I can't say I knew him well, but he was someone who did me some favours. When I was a grad student, he invited me over from UVic to SFU to give a talk to the BC Skeptics after reading an article I published in The Skeptical Inquirer. It was my first invited talk. Later, he was a special science guest at I-Con 2, a SF convention I helped organize in Victoria.

He was wonderfully friendly guy. I'm sorry I'll never get a chance to run into him again.

Additional, 20 March 2014: Here’s someone who heard Barry Beyerstein at I-Con 2, which, as I said, I was involved in organizing and inviting Barry to. He calls hearing Beyerstein speak, “a life-altering shock to me, a road to Damascus moment.”

If only it were that easy to get rid of a cold

Vitamin CI have a cold. And being a guy, I am a crybaby about it. But even a simple cold gives a chance for some thinking about science.

Someone who stuck her head into my office said, "Drink some orange juice." While I like orange juice, the advice is wrong on two counts.

As far as I can tell, the idea that orange juice does anything for a cold can be traced back to Linus Pauling. Pauling was no doubt a clever person, judging by his measure in the world's universally recognized international cleverness unit, the Nobel Prize. Pauling won the prize for chemistry in 1954 and again for peace in 1962. But winning a Nobel prize is no guarantee against going off the rails, which Pauling did on at least one point in the 1970s or so.

For some reason, Pauling became convinced that megadoses of vitamin C could prevent colds. Apparently he was quite obsessive about taking vitamin C, particularly when there was the slightest symptom of a cold.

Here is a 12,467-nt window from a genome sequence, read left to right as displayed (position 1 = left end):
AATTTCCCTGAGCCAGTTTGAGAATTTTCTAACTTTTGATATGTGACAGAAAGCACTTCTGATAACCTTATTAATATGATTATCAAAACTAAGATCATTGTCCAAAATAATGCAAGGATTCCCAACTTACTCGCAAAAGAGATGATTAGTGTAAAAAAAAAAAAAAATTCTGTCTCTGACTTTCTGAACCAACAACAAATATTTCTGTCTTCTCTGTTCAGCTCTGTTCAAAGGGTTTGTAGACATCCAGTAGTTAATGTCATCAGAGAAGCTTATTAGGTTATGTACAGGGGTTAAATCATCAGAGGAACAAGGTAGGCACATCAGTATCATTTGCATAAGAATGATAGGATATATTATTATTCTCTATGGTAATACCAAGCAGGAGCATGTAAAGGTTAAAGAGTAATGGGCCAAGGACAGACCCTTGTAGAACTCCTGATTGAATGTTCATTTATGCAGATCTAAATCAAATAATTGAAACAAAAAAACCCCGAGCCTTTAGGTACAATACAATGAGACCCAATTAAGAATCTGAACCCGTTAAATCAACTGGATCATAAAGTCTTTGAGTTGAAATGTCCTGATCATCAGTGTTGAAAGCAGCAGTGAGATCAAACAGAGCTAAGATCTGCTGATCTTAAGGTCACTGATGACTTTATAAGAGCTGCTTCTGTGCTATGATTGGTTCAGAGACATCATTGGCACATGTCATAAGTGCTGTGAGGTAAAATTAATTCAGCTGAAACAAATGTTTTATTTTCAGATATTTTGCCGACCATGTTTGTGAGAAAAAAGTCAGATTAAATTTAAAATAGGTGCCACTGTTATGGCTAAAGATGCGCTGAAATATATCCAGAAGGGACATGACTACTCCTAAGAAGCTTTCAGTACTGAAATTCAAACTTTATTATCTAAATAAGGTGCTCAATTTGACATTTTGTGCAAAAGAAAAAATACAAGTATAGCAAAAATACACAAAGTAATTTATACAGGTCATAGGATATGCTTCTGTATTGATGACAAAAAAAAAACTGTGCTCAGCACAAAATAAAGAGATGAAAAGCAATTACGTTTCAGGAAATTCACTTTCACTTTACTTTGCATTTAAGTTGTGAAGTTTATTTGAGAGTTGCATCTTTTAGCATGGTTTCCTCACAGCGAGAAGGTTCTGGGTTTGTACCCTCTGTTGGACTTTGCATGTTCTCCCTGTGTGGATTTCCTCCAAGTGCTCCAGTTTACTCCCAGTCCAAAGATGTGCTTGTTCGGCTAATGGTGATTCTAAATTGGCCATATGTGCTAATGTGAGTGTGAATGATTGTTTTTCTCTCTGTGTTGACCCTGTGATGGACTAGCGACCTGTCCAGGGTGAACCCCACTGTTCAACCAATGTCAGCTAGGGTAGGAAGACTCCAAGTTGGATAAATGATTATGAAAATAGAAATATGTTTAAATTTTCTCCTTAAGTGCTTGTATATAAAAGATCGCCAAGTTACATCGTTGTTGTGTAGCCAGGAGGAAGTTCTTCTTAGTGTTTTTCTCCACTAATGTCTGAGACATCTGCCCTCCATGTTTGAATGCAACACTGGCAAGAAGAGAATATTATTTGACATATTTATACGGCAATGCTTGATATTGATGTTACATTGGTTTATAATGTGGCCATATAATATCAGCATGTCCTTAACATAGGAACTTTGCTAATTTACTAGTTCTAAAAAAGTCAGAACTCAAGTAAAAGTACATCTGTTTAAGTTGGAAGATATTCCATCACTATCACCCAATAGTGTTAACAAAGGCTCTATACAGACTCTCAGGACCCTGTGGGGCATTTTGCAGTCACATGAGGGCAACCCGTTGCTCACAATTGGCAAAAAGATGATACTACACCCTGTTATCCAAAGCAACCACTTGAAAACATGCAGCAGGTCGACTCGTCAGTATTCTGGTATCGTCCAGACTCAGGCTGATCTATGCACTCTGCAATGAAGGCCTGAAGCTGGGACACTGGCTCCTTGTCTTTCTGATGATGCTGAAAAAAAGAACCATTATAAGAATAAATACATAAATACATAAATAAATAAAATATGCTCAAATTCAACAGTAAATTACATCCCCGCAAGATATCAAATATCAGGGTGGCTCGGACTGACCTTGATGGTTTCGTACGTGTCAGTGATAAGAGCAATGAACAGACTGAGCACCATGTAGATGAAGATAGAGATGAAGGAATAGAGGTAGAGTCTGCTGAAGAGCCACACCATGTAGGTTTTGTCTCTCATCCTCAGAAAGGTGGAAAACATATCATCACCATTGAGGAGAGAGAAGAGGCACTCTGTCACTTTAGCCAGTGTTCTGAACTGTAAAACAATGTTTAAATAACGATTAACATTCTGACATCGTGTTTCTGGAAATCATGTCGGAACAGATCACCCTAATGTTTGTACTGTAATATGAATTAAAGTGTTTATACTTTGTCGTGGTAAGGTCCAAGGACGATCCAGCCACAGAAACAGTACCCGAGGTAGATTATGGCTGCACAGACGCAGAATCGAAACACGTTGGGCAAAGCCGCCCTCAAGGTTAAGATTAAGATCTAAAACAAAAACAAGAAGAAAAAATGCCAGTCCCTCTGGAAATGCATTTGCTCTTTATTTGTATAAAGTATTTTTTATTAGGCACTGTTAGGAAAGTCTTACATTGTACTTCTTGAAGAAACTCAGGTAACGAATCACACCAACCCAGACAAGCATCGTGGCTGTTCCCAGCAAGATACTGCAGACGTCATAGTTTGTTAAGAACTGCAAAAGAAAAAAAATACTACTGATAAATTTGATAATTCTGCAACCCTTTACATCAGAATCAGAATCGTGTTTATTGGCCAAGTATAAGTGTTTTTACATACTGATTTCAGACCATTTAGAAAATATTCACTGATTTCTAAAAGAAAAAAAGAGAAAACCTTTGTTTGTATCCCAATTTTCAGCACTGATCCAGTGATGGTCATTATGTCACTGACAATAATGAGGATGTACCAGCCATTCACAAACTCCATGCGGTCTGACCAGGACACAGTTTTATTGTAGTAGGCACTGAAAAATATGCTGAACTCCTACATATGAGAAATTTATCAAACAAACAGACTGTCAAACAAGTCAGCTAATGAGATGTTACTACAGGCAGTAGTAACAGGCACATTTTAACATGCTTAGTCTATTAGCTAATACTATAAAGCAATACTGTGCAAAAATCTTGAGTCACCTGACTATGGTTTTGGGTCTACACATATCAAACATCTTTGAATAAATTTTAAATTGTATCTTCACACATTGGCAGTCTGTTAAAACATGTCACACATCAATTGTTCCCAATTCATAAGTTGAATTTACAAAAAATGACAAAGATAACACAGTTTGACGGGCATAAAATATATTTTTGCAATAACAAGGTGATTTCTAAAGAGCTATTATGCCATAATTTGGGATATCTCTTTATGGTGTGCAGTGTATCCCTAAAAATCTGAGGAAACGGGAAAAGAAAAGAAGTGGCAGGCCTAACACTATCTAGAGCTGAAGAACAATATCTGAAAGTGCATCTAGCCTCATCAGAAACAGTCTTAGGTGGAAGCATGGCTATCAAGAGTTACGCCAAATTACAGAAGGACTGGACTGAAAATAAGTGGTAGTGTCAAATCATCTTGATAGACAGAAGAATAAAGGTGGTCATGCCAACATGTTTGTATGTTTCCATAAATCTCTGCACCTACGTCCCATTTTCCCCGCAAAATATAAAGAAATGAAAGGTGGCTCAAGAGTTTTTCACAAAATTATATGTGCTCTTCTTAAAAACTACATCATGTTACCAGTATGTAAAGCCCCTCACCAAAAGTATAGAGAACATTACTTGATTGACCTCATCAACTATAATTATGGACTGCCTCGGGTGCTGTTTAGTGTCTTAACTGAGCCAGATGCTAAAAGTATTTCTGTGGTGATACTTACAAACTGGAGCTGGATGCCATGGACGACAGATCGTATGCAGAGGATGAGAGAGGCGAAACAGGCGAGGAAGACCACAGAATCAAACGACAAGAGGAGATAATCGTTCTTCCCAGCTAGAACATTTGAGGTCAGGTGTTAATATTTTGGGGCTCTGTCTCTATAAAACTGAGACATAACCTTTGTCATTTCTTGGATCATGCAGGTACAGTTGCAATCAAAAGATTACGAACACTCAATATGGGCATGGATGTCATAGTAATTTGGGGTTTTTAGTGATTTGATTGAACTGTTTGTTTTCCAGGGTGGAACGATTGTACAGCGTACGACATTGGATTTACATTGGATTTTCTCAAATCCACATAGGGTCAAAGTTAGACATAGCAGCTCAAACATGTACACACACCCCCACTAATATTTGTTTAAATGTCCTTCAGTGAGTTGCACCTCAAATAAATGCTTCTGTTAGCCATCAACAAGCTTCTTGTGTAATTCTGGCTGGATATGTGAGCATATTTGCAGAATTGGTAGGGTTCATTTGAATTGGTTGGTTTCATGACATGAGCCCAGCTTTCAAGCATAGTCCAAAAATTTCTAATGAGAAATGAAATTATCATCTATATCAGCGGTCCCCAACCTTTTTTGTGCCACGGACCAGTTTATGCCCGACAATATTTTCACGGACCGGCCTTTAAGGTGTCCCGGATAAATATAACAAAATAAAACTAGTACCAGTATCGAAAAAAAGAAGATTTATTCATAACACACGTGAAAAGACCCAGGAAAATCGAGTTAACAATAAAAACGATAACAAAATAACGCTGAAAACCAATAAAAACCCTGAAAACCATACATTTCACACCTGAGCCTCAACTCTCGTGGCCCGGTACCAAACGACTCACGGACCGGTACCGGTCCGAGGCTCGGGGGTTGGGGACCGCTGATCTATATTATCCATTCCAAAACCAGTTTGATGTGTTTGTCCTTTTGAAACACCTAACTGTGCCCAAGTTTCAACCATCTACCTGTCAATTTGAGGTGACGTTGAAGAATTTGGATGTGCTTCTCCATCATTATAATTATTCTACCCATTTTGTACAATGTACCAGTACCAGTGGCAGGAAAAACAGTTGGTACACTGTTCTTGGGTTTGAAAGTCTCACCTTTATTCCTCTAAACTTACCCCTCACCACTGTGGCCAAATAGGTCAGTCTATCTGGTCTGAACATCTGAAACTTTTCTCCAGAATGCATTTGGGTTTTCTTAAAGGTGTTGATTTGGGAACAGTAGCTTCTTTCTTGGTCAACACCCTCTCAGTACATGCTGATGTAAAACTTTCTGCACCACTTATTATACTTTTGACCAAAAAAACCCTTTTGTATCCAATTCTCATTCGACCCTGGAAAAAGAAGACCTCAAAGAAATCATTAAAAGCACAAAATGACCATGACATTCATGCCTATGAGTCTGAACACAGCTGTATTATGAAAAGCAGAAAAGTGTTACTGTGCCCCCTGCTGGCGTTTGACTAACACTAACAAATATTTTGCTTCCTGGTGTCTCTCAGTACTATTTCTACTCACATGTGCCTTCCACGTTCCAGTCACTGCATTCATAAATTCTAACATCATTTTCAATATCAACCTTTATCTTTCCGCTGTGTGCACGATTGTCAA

And what's a good source of vitamin C? Orange juice, of course.

But it doesn't work. There was no evidence that Vitamin C did anything for a cold that a kleenex or off the shelf cough suppressant couldn't do.

So that's the first way the advice is wrong.

The second thing is, even if Pauling was right (which he wasn't), orange juice still wouldn't be the way to go. Pauling didn't advocate just having vitamin C in your diet, the way that you might get from orange juice. No, he advocated megadoses: amounts many, many times over the recommended daily amount. And sometimes, you got to admit monks are onto something with that whole moderation thing. Huge doses of vitamins are not without their risks; it is possible to overdose on some. High vitamin c amounts are associated with diarrhea -- perhaps not life endangering, but still.

And that's how the advice is wrong twice.

We can't even get our wrong bits right.